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Expiration Is Not Playing a Big Role in the Big Rally

Traders were right to get long last night.

Traders who had shorted options during the Brazilian devaluation tumult were scrambling to cover as the market was treated to an expiration-day rally.

Yesterday's closing price of straddle positions that would benefit from a sharp move in the market reflected the belief that an 18 to 20 point move in the

S&P 500

was possible. Around 2:30 p.m. EST, the S&P 500 was up 22. "Maybe there were too many guys short in the past few days," says Jay Shartsis, the head of options at

R.F. Lafferty


The rally, however, didn't seem to be precipitated by expiration-related action, according to some. "This morning, we didn't show any imbalances," says Michael Schwartz, the senior options strategist for

CIBC Oppenheimer

. "The high open interest that we saw was in traditional stocks and was probably offset by other positions. There was a lack of open interest in the Internet names." Schwartz says the slight open interest in Net stocks illustrated that investors were day trading options positions the same way they were day trading the underlying shares. "They didn't go home long."

In the expiration benchmark

S&P 100

options, the trading was leaning toward the bullish side, with the January 610 and 615 calls trading huge volume. The 610 calls traded more than 23,000 contracts and the out-of-the-money 615s generated traffic of more than 12,000 contracts.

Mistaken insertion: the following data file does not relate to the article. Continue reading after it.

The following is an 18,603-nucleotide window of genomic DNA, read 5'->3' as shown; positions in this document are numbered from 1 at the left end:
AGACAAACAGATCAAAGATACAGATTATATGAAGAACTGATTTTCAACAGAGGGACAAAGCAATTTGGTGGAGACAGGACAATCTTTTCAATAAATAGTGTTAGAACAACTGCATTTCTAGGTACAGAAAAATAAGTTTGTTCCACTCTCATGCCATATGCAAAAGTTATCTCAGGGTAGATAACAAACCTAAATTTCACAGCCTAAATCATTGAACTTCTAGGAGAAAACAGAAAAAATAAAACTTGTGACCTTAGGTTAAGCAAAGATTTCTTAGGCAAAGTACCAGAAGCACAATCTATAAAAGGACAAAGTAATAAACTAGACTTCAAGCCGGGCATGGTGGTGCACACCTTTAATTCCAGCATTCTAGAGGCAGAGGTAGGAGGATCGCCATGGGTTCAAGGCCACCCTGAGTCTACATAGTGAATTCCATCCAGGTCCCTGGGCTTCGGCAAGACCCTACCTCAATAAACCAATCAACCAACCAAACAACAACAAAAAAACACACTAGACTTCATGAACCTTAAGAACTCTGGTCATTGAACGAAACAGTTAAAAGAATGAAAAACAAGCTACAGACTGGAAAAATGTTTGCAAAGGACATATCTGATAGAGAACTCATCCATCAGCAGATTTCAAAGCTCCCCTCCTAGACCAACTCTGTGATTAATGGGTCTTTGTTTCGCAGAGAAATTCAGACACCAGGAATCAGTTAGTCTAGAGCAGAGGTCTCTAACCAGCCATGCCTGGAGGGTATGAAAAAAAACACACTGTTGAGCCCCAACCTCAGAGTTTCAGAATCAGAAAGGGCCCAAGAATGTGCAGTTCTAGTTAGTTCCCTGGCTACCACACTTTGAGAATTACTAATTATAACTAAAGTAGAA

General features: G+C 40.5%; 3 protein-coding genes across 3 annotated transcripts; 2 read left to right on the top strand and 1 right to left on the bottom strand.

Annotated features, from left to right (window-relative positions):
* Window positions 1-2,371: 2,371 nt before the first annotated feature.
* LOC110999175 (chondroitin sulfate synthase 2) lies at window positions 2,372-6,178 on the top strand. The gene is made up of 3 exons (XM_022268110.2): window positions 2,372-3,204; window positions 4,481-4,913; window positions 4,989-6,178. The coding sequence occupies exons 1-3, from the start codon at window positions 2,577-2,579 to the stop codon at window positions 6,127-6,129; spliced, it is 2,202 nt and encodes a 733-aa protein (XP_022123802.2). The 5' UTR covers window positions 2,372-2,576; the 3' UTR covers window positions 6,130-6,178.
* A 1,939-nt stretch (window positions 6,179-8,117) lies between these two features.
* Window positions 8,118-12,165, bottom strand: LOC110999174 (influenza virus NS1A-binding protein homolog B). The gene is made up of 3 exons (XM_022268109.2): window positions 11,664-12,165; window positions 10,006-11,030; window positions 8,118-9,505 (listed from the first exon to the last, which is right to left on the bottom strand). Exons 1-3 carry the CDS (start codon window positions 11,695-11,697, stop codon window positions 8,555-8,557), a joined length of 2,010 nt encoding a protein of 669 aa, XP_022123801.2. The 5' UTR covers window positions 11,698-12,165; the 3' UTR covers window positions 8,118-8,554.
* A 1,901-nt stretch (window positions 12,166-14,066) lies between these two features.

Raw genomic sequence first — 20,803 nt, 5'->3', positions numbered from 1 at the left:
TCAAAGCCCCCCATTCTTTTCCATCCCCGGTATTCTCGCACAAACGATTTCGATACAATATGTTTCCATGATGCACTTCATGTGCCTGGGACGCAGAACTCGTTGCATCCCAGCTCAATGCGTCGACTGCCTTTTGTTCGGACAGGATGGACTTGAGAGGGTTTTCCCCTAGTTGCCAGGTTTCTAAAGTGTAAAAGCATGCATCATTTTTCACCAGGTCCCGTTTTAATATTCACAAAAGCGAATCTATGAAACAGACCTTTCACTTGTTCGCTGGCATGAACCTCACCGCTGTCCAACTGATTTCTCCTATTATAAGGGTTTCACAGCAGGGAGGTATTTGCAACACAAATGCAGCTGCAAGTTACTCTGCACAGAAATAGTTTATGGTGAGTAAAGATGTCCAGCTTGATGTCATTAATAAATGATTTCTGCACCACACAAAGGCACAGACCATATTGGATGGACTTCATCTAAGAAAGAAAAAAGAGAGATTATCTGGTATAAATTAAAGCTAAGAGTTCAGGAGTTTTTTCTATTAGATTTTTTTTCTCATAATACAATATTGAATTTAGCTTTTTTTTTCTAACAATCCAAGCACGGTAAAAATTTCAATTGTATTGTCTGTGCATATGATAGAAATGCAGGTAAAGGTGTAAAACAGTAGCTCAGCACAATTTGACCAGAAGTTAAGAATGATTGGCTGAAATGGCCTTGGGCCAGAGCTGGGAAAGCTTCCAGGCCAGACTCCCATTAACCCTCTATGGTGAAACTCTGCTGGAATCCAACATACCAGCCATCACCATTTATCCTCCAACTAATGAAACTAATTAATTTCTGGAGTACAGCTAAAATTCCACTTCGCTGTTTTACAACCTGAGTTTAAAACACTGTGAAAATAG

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The price of the 610 calls closed at a slim 7/8 ($87.50) Thursday but by midday Friday, it had spiked to a juicy 1 7/8 ($187.50) as the market showed no sign of slowing.

Yet volume in out-of-the-money puts was outpacing some of the calls. The out-of-the-money January 600 puts traded 13,000 and the January 605 strike's volume hit 18,000, showing at least some interest, perhaps in writing the options for the 1/8 ($12.50) and 1/4 ($25) premium against the chance of an afternoon slide.

Few floor traders wanted to be short options, especially calls, going into today's market because of the looming possibility of a big move, traders said today.

Traders who had jumped into speculative call options in

Fruit of the Loom




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on the hopes each would be taken over may leave the decks somewhat disappointed.

Speculation in each had intensified during the past week as January call buyers swarmed in, but neither had announced a deal by midafternoon today. The calls, which had gotten expensive at the height of the speculation, were set to expire worthless.

In the case of Fruit of the Loom, the January 17 1/2 calls that cost 2 ($200) late last week were trading for 1/16 ($6.25) today with open interest at more than 2,300 contracts. The stock was down 1/8 to 16 15/16.

Manugistics was trading down 1 1/4 to 15 3/8, a far cry from what the masses who rushed that company's calls on Wednesday were expecting. The January 12 1/2 and 15 calls were the only January series with open interest of more than 1,000 contracts.